Puerto Rico finally makes payment to OKC firm for Hurricane Maria help

Electricity poles and lines lay toppled on the road after Hurricane Maria hit the eastern region of the island, in Humacao, Puerto Rico, Wednesday, Sept. 20, 2017. The strongest hurricane to hit Puerto Rico in more than 80 years destroyed hundreds of homes, knocked out power across the entire island and turned some streets into raging rivers in an onslaught that could plunge the U.S. territory deeper into financial crisis. (AP Photo/Carlos Giusti)


Nearly six years after Hurricane Maria devasted Puerto Rico, Oklahoma City’s Cobra Acquisitions, a wholly owned subsidiary of Mammoth Energy Services, has been paid nearly $11 million for its work in restoring electrical power to the island nation.

It hasn’t been easy since the company has been in a legal fight with FEMA and the Puerto Rico Electric Power Authority since it completed work in 2019. Mammoth also asked Congress to intervene.

The payment received this week was $10.75 million but Arty Straehla, Chief Executive officer at Mammoth said it represents only a portion of what is owed the company.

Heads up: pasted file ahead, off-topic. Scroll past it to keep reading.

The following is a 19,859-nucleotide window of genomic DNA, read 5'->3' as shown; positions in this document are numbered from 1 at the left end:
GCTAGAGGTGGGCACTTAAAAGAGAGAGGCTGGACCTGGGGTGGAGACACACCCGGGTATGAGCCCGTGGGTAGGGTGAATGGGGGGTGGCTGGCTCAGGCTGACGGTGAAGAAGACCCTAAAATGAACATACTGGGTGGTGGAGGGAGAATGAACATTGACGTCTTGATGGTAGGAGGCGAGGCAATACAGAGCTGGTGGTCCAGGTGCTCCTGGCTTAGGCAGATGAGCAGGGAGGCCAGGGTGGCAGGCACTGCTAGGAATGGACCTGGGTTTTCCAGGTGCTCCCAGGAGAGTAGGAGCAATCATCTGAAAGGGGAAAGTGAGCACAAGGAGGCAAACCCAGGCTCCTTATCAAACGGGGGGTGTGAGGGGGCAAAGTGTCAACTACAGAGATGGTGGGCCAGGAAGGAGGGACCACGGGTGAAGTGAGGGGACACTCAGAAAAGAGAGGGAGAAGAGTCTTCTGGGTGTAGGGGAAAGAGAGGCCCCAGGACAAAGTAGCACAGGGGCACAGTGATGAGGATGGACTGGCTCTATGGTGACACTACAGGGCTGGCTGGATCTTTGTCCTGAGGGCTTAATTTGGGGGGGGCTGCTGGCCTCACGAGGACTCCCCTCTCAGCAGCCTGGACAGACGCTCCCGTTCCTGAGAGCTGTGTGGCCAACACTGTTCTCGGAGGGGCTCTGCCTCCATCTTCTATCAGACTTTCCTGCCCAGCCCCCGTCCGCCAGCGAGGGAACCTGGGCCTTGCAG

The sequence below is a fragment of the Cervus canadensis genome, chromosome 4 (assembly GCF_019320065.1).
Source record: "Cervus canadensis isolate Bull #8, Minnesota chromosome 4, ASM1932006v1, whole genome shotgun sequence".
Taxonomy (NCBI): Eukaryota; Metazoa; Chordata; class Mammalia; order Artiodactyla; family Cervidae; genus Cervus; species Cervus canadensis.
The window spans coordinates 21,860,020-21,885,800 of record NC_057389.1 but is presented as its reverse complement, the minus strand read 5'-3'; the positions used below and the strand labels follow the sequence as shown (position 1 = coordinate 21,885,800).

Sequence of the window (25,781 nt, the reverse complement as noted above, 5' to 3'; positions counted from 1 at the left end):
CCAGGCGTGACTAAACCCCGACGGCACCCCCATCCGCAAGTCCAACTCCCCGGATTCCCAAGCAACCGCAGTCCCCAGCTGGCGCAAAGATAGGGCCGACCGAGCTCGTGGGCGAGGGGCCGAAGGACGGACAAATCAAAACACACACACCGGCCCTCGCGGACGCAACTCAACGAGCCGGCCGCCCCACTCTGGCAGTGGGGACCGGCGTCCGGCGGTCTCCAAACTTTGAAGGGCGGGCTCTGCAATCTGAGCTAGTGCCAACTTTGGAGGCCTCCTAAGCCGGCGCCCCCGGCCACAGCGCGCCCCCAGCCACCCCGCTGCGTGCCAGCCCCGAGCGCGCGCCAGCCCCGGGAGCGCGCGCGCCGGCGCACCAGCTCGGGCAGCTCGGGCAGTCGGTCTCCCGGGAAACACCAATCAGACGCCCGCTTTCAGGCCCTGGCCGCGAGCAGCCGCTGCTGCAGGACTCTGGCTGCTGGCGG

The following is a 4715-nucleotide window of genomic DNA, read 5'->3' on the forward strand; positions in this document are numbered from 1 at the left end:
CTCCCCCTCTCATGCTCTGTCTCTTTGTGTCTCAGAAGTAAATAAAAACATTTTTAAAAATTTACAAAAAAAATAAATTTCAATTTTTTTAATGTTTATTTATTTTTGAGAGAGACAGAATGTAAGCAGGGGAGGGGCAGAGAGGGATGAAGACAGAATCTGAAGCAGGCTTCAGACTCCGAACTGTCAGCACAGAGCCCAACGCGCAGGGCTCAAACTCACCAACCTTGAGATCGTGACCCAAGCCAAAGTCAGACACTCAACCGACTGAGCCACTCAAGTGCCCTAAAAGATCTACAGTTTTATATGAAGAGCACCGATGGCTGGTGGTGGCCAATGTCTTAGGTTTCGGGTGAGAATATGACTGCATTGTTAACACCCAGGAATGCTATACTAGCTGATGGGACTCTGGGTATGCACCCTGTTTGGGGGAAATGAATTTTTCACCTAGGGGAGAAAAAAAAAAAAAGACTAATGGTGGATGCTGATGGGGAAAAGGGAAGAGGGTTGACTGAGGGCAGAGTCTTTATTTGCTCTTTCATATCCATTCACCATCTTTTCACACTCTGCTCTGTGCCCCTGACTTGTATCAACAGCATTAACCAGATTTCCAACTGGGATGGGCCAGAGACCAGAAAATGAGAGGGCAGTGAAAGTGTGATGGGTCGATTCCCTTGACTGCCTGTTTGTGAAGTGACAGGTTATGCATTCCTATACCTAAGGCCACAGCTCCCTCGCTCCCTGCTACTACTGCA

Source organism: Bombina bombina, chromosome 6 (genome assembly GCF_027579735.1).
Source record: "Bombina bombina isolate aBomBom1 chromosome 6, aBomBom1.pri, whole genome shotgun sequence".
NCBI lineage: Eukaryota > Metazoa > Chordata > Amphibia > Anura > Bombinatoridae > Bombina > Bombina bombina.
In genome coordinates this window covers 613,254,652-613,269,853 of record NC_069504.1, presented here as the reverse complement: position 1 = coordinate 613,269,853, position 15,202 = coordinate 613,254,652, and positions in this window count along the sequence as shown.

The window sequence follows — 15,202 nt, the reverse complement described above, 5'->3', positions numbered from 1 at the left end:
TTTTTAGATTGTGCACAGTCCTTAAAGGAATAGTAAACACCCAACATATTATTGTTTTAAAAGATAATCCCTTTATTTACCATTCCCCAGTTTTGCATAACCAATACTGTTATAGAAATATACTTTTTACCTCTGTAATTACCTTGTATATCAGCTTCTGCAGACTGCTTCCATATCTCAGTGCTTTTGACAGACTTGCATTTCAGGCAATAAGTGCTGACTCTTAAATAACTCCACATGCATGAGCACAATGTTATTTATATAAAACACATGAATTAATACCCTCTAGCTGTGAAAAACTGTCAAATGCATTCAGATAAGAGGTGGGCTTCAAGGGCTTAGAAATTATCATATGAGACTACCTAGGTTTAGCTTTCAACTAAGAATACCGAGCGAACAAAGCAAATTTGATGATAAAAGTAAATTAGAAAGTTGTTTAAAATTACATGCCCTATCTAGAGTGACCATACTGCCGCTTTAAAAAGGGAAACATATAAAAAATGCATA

“The work completed by Cobra in 2019 has gone without payment for far too long,” he said, adding that the the company won’t give up in pursuing the remainder of the payments including interest.

” Cobra’s work has been affirmed by FEMA and numerous independent reviewers, and we believe that we are entitled to payment in full for the work that we completed.”

How much more is the company owed?

As of June 15, 2023, Mammoth, through Cobra, was still owed approximately $387.0 million including $170.8 million in interest charges, as specified in the contract, on remaining invoices for work Cobra completed over four years ago.